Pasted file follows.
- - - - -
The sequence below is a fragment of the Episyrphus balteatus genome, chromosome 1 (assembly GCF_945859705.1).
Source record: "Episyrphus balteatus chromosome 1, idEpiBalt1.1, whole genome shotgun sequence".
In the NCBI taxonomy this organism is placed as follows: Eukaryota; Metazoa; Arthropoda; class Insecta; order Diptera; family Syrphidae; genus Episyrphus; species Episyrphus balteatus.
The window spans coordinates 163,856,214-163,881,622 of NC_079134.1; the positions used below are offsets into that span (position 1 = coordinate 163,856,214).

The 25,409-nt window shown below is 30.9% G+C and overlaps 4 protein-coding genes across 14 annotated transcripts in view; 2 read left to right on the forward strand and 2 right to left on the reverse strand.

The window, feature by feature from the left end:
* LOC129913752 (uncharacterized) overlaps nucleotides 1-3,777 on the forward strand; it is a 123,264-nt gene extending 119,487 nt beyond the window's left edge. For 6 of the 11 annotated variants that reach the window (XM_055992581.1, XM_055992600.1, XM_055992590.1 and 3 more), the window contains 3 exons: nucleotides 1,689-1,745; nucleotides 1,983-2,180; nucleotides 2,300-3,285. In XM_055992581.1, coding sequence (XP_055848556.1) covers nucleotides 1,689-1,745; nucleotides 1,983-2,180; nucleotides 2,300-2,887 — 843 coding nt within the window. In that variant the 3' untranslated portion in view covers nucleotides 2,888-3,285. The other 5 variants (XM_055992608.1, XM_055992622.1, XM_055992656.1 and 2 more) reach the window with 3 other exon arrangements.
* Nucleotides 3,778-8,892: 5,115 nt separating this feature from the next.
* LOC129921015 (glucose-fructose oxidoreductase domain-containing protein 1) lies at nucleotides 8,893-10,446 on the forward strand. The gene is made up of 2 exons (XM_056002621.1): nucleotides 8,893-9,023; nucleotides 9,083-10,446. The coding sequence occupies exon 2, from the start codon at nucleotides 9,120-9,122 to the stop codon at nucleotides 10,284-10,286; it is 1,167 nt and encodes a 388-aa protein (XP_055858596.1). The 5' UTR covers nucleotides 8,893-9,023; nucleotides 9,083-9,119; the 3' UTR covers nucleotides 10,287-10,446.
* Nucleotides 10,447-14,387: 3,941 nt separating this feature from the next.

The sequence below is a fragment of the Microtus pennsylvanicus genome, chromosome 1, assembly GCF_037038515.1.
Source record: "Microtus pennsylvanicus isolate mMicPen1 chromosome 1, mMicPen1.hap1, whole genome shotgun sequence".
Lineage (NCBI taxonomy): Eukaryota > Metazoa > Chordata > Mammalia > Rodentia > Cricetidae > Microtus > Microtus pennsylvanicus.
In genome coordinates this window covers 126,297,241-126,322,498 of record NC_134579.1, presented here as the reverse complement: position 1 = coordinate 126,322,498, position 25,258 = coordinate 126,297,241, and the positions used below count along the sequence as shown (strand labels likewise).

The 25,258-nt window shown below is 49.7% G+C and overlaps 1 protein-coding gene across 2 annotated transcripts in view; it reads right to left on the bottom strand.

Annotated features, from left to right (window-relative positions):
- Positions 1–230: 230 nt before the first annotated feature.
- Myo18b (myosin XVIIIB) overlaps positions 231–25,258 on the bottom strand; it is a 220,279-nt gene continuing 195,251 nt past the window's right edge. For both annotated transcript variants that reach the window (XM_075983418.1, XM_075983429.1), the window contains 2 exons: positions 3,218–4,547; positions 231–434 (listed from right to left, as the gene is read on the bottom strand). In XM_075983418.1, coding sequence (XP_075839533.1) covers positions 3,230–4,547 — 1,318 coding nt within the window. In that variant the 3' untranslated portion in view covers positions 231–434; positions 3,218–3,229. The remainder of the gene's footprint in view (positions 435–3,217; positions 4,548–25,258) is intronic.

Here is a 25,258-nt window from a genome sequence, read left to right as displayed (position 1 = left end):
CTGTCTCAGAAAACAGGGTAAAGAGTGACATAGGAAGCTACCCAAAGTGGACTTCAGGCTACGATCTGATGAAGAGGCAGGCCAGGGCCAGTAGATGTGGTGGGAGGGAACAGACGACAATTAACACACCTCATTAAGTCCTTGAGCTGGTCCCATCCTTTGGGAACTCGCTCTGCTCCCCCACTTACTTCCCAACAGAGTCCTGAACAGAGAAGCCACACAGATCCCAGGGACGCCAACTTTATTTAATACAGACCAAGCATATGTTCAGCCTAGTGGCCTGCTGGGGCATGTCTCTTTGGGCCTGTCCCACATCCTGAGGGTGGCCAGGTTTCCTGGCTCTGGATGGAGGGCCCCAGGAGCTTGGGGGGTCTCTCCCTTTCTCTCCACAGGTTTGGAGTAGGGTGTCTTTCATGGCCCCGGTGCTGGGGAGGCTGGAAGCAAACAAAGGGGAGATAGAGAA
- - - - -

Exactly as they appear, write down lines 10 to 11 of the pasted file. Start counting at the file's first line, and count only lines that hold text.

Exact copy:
* Nucleotides 10,447-14,387: 3,941 nt separating this feature from the next.

The sequence below is a fragment of the Microtus pennsylvanicus genome, chromosome 1, assembly GCF_037038515.1.